It’s time to claim your space

take up space

Last week, we spoke to a fellow podcaster. He interviews a diverse array of entrepreneurs and technologists about their stories and has built up quite a following. As a data-driven decision-maker, he’s been analysing his stats and has noticed a concerning phenomenon.

Every time he interviews a woman, his engagement drops.

Unconscious bias runs deep

Yes, we also felt rage rising. However, in Powrsuit style, we decided to channel it productively. So, welcome to this week’s newsletter. Because here’s something we should be aware of: his audience isn’t just men. All of us show a preference for male voices, just like all of us show a preference for male candidates during a recruitment process.

Yes, there’s a vast array of factors driving this unconscious bias – this is complex stuff! But there’s a couple we face in all facets of our lives: how we perceive the physical presence of women. 

Is he hot or just tall?

If you’ve recently found yourself doom-scrolling, you may have also seen the viral ‘hot or tall‘ moment. For that particular 15 minutes, the straight women of the internet asked themselves if they were accidentally confusing tallness for attractiveness. Look, we don’t control memes… But beneath the ridiculousness, there is a kernel of truth.

When asked to describe the attributes of a leader, none of the traits listed back to us are ever physical. Research suggests that we’re lying to ourselves about the importance of looks; Fortune 500 CEOs can, in fact, often be categorised by appearance. The white men in this elite group tend to have chiselled jaws, salt-in-pepper hair and features that scream ‘masculinity’. Black men? They’re more likely to have baby faces. White women definitely do not have baby faces. Black women? Well, there weren’t any when this study was done (good news: there are two now!).

Admit it or not, how people look and sound has a big impact on how we perceive their abilities. And, when the rules change with gender and ethnicity, what do we do about it?

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Get big

We can’t change how we look, but we can change how we act. You can be authentically yourself while tweaking how you show up. And when we show up, we should signal competence and ability.

Your body language should say, ‘I deserve to be here.’

Taking up space says, ‘I deserve to be here,’ establishing you as a non-negotiable presence. Excuse us for sounding like a nineteenth-century etiquette school, but it is important to stand tall, sit straight, and maintain eye contact. So practice it, even if it feels uncomfortable at first. Try simple actions like standing up to make your point, a firm handshake, or a confident introduction.

Actions for allies: Men tend to be physically bigger. By sitting down, calling on women to speak, and limiting interruptions, you can send the message that you’re not exploiting that advantage.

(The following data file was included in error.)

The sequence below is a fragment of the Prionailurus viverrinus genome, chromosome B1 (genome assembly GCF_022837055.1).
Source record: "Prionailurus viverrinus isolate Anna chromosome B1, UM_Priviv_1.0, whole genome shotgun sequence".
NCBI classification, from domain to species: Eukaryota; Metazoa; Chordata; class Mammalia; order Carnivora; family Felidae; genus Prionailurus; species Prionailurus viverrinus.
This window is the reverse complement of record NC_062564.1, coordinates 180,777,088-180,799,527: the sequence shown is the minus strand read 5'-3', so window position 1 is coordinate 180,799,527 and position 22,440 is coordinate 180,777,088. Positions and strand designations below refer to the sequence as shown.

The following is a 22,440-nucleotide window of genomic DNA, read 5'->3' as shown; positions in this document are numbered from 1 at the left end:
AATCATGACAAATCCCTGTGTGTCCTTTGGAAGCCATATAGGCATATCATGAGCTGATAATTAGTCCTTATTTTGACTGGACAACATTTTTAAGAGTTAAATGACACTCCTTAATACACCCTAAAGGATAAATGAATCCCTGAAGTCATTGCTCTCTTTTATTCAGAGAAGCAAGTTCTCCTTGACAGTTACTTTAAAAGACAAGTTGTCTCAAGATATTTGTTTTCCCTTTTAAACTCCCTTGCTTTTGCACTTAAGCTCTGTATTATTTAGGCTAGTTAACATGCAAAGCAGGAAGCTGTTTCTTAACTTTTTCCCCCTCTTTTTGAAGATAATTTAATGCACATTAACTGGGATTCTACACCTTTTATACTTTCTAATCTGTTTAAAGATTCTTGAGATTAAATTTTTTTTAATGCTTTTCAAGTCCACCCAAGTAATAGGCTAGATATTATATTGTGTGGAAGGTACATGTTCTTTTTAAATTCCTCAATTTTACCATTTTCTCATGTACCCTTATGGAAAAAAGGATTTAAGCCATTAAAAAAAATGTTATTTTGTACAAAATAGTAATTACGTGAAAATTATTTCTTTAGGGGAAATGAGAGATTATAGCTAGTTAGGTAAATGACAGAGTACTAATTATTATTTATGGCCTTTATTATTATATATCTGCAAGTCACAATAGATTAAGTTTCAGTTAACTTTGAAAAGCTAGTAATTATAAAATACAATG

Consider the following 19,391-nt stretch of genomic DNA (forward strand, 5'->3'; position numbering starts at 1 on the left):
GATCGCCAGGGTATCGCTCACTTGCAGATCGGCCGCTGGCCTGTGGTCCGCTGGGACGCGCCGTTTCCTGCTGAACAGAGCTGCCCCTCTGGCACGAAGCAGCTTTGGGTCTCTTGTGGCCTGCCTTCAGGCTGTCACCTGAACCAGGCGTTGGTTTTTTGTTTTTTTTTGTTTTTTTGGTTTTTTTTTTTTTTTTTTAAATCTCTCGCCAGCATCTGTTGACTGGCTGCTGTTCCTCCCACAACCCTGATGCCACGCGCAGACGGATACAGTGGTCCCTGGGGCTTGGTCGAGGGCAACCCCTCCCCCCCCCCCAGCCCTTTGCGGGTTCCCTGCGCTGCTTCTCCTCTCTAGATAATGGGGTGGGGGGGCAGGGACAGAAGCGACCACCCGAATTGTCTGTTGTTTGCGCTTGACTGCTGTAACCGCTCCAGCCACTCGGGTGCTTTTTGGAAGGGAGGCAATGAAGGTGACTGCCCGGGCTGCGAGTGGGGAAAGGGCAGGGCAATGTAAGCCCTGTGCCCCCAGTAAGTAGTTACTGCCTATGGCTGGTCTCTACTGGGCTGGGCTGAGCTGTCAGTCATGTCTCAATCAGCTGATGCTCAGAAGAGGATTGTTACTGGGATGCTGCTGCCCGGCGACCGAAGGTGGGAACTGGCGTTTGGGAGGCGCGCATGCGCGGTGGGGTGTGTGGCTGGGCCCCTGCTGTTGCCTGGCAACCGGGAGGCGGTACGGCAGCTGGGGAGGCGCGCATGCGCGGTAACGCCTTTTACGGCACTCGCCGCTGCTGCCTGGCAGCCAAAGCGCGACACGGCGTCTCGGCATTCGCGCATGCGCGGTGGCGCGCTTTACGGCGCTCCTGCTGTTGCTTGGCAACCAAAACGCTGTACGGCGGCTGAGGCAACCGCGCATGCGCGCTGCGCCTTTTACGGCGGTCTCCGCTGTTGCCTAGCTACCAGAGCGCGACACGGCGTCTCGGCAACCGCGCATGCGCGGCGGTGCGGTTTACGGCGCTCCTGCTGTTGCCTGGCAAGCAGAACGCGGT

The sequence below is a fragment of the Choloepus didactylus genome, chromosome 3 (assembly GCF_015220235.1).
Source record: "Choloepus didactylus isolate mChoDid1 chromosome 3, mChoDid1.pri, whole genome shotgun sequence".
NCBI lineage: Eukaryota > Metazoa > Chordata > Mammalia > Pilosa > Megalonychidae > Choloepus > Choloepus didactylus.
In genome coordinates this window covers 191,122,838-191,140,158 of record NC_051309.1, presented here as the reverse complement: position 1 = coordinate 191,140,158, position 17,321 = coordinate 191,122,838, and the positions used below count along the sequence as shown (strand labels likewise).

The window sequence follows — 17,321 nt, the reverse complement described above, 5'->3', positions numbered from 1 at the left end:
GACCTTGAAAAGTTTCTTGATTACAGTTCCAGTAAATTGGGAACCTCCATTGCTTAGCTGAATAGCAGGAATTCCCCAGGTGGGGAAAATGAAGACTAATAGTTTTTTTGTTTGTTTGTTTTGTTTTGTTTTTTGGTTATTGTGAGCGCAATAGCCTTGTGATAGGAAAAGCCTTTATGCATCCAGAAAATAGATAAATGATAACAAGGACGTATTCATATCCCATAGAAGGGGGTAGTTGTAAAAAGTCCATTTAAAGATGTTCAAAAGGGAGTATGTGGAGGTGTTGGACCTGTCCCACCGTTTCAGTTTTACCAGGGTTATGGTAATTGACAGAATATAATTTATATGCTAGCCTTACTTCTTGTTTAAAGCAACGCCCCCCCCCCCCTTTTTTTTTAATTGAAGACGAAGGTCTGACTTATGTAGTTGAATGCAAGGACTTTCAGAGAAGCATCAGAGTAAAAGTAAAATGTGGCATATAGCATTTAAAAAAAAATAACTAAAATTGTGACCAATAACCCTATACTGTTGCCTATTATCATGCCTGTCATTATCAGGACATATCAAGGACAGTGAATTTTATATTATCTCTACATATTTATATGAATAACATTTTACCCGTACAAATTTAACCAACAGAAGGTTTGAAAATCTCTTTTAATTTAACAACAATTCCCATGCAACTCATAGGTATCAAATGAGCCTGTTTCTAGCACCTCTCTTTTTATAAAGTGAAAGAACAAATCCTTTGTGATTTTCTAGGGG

Maintain your position

It’s not your job to duck and dive apologetically out of the way of oncoming men; you have just as much right to that space. There’s no scientific basis to the concept of Manslamming, but if you’re anything like us, you always lose the game of footpath/office/airport lounge chicken. When we’re always first to give way, we reinforce the belief that it’s our job to do so. Wind up in a collision? You can let them say ‘sorry’ first. 😉

Actions for allies: Women are almost always acutely aware of our surroundings. It’s exhausting but necessary. Take on some of the load by paying attention to the people and environment around you. Move out of the paths of others, leave a shared armrest empty, and keep manspreading to the boundaries of your own chair.

No disclaimers

Yes, women’s voices get unconsciously judged, and that’s on the world to change, not us. But, we really shouldn’t apologise for speaking either. So, cut the disclaimers. Remove the ‘stupid questions’, ‘I’m not sure’, ‘I’m not expert buts…’ and other filler words from your vernacular. Own your opinions, and own your space.

Actions for allies: If you wouldn’t comment on a man’s appearance, don’t comment on a woman’s. It’s not that we don’t love a compliment; we just prefer feedback to be focused on our capabilities. 

Don’t give in to beige

To borrow from a recent book of the week: “Never succumb to beige“. Don’t use fashion to fade into the background; wear colour! At Powrsuit, we love a bold earring almost as much as we love sending ourselves the subliminal message that we deserve to be seen.

Action for allies: Listen to different voices. Turn up to diversity discussions, call on women to join the conversation or panel, or get a Powrsuit Allies membership.

30 second action

Make the unconscious conscious with a fun experiment. During a larger meeting this week, use this simple tool to track the split of male to non-male voices.

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